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Hindu, Sikh And Pakistani-Christian Groups Back White British MP For Stance That Pakistani Men Target White Girls

Labour chief Jeremy Corbyn has been criticised by Hindu, Sikh and Christian leaders for forcing his party MP Sarah Champion to resign from the shadow cabinet. They wrote: “We commend Sarah Champion and the Muslim councillor Amina Lone for speaking up on a clear trend in criminality: the conviction of men of largely Pakistani Muslim heritage in sexual-grooming cases.”

LONDON – Labour leader Jeremy Corbyn was on Tuesday accused of a “weak response” by a group of Hindu, Sikh and Christian leaders for forcing his party MP Sarah Champion to resign from the shadow cabinet after she singled out men from the Pakistani community who target white girls for sexual abuse.

The row characterised by themes of political correctness and racism escalated following another string of convictions in August, when 17 men and a woman, mostly of Pakistani-origin, were convicted in Newcastle for abusing girls who were plied with alcohol and drugs before being forced to have sex.

The groups backed Champion’s stand in a letter to The Times on Tuesday. The letter was signed by representatives of groups such as the Network of Sikh Organisations, Hindu Council UK, British Pakistani Christian Association and the National Council of Hindu Temples.

They wrote: “We commend Sarah Champion and the Muslim councillor Amina Lone for speaking up on a clear trend in criminality: the conviction of men of largely Pakistani Muslim heritage in sexual-grooming cases.”

The letter added, “However, it’s not just white girls who fall victim. For decades Hindu, Sikh and Christian organisations have raised concerns about grooming gangs. The latter have plagued our communities, so much so that a BBC documentary on the targeting of Sikhs was aired a few years ago. The common denominator is that victims almost always tend to be non-Muslim girls.”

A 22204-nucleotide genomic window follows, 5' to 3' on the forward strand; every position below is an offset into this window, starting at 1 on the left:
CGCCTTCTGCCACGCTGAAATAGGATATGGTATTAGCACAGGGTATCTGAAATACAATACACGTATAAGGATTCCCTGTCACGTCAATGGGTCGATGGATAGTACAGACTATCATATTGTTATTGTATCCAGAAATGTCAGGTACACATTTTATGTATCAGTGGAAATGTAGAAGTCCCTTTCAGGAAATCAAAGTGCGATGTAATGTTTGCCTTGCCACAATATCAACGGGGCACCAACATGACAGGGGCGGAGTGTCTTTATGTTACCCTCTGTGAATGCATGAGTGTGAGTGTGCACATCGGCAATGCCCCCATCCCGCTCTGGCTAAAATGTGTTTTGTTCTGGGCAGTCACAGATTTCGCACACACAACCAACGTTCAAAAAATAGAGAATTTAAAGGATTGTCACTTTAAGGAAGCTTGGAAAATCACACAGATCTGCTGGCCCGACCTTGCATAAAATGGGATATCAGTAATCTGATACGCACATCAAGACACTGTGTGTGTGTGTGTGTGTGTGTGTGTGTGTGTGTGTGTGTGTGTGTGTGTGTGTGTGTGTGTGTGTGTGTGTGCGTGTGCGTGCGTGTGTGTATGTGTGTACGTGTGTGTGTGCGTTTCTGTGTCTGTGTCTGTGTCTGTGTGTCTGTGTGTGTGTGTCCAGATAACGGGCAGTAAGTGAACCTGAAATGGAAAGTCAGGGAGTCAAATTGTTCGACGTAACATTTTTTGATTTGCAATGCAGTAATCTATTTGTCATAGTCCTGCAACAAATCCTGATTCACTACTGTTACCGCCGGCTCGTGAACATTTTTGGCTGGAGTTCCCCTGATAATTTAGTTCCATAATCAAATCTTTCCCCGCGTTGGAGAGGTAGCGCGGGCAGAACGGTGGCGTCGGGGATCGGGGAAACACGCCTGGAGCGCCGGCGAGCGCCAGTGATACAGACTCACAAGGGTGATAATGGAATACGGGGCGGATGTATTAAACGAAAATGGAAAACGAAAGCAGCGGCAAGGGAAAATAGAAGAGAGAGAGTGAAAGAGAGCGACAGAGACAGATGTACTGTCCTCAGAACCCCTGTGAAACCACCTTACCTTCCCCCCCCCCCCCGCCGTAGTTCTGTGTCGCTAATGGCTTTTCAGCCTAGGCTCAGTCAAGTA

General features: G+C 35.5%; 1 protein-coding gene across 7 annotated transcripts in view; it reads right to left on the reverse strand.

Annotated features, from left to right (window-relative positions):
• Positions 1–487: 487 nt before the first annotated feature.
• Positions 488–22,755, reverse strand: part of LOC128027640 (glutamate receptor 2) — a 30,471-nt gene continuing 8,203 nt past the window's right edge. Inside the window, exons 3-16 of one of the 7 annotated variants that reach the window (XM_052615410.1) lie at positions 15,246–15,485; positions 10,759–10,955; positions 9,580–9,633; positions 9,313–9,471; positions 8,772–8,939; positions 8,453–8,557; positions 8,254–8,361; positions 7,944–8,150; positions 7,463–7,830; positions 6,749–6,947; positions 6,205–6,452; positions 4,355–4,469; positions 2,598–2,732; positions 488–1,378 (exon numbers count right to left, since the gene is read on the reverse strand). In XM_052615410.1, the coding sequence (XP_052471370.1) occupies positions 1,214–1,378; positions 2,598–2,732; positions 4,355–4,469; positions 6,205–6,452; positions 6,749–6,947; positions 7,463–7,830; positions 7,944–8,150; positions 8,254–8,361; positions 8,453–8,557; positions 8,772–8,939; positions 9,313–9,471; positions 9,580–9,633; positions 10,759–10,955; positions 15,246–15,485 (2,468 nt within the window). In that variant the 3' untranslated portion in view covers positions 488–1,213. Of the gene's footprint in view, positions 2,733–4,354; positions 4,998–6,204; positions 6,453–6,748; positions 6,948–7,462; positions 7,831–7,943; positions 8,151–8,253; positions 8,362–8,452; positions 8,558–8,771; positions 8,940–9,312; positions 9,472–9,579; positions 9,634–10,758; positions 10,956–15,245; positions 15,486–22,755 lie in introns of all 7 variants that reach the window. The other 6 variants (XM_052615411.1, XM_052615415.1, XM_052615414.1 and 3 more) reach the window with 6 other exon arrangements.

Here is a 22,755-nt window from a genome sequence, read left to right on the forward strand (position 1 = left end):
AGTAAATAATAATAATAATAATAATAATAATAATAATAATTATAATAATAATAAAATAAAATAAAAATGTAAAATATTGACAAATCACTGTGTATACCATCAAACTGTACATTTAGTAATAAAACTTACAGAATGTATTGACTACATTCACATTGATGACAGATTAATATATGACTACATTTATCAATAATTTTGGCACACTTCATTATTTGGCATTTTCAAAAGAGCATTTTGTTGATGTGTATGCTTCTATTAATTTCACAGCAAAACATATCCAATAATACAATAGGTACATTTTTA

Champion’s article on the subject in The Sun on August 10  found support from a Pakistani-origin cabinet minister in the Theresa May government, Sajid Javid, who said Corbyn was wrong to sack her from his shadow cabinet.

Champion had written: “Britain has a problem with British Pakistani men raping and exploiting white girls. There. I said it. Does that make me a racist? Or am I just prepared to call out this horrifying problem for what it is?

“For too long we have ignored the race of these abusers and, worse, tried to cover it up. No more. These people are predators and the common denominator is their ethnic heritage.”

The letter by the Hindu, Sikh and Christian groups expressed dismay at what they called the Labour leadership’s “weak response”. The groups said they were not willing to see the betrayal of victims, “who are being sacrificed on the altar of political correctness”.

“It’s not racist or Islamophobic to raise a matter of significant public concern. Smearing those speaking an inconvenient truth is unacceptable. Champion is undoubtedly right that we cannot ignore the race of the perpetrators, but neither can we ignore the fact that victims of sexual grooming gangs are almost always non-Muslim,” the letter added.

Responding to the letter, a spokesman for Corbyn said: “Sexual abuse is an extremely serious crime that requires effective action to tackle it. To do so, we must focus on the perpetrators and how we can prevent grooming of women and girls.

“These heinous crimes are committed by people of all backgrounds. Stigmatising entire communities is wrong, and damages the interests of victims of sexual abuse and the rigorous investigation into the underlying causes of that abuse.”

There are also allegations of grooming gangs exploiting Asian girls. Labour MP Preet Gill told Eastern Eye, a leading British Asian publication, that Asian girls were being exploited across Britain but victims were afraid to report it to authorities and seek justice because they fear for their safety and concerns over bringing shame to their families.

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